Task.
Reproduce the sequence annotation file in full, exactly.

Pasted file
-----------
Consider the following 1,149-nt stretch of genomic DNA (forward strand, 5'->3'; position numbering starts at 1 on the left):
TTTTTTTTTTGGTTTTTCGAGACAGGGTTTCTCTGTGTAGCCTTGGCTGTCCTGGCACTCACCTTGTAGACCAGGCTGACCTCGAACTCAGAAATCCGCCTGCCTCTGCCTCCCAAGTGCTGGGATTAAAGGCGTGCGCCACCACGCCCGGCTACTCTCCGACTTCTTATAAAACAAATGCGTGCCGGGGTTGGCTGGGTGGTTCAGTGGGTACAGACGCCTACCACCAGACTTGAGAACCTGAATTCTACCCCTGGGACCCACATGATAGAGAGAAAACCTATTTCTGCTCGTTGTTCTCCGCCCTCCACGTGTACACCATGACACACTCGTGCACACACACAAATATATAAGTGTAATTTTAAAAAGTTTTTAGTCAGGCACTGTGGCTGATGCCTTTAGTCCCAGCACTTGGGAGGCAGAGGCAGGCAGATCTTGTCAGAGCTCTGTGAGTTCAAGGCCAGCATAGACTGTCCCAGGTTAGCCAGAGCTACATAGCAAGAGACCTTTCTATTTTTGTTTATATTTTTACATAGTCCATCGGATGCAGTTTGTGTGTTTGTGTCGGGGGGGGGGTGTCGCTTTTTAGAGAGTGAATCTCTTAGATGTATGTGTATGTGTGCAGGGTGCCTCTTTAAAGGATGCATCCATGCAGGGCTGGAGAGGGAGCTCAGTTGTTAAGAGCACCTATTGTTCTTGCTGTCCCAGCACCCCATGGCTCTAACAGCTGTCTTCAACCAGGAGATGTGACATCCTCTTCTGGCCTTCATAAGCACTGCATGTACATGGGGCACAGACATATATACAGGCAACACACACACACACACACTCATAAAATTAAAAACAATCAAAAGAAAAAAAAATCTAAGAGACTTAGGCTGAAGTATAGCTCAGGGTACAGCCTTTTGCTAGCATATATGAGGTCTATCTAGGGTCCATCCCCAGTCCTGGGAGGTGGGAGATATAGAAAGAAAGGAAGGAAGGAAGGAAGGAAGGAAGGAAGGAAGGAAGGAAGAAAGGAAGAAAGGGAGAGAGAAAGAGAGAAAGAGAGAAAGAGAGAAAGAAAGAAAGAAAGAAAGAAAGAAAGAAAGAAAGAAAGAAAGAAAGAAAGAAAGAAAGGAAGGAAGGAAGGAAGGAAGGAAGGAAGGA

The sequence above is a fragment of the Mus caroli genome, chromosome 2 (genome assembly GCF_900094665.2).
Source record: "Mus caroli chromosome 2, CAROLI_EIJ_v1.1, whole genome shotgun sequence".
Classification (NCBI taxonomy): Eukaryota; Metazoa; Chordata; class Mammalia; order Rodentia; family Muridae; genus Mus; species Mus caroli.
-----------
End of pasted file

Consider the following 1,149-nt stretch of genomic DNA (forward strand, 5'->3'; position numbering starts at 1 on the left):
TTTTTTTTTTGGTTTTTCGAGACAGGGTTTCTCTGTGTAGCCTTGGCTGTCCTGGCACTCACCTTGTAGACCAGGCTGACCTCGAACTCAGAAATCCGCCTGCCTCTGCCTCCCAAGTGCTGGGATTAAAGGCGTGCGCCACCACGCCCGGCTACTCTCCGACTTCTTATAAAACAAATGCGTGCCGGGGTTGGCTGGGTGGTTCAGTGGGTACAGACGCCTACCACCAGACTTGAGAACCTGAATTCTACCCCTGGGACCCACATGATAGAGAGAAAACCTATTTCTGCTCGTTGTTCTCCGCCCTCCACGTGTACACCATGACACACTCGTGCACACACACAAATATATAAGTGTAATTTTAAAAAGTTTTTAGTCAGGCACTGTGGCTGATGCCTTTAGTCCCAGCACTTGGGAGGCAGAGGCAGGCAGATCTTGTCAGAGCTCTGTGAGTTCAAGGCCAGCATAGACTGTCCCAGGTTAGCCAGAGCTACATAGCAAGAGACCTTTCTATTTTTGTTTATATTTTTACATAGTCCATCGGATGCAGTTTGTGTGTTTGTGTCGGGGGGGGGGTGTCGCTTTTTAGAGAGTGAATCTCTTAGATGTATGTGTATGTGTGCAGGGTGCCTCTTTAAAGGATGCATCCATGCAGGGCTGGAGAGGGAGCTCAGTTGTTAAGAGCACCTATTGTTCTTGCTGTCCCAGCACCCCATGGCTCTAACAGCTGTCTTCAACCAGGAGATGTGACATCCTCTTCTGGCCTTCATAAGCACTGCATGTACATGGGGCACAGACATATATACAGGCAACACACACACACACACACTCATAAAATTAAAAACAATCAAAAGAAAAAAAAATCTAAGAGACTTAGGCTGAAGTATAGCTCAGGGTACAGCCTTTTGCTAGCATATATGAGGTCTATCTAGGGTCCATCCCCAGTCCTGGGAGGTGGGAGATATAGAAAGAAAGGAAGGAAGGAAGGAAGGAAGGAAGGAAGGAAGGAAGGAAGAAAGGAAGAAAGGGAGAGAGAAAGAGAGAAAGAGAGAAAGAGAGAAAGAAAGAAAGAAAGAAAGAAAGAAAGAAAGAAAGAAAGAAAGAAAGAAAGAAAGAAAGGAAGGAAGGAAGGAAGGAAGGAAGGAAGGA

The sequence above is a fragment of the Mus caroli genome, chromosome 2 (genome assembly GCF_900094665.2).
Source record: "Mus caroli chromosome 2, CAROLI_EIJ_v1.1, whole genome shotgun sequence".
Classification (NCBI taxonomy): Eukaryota; Metazoa; Chordata; class Mammalia; order Rodentia; family Muridae; genus Mus; species Mus caroli.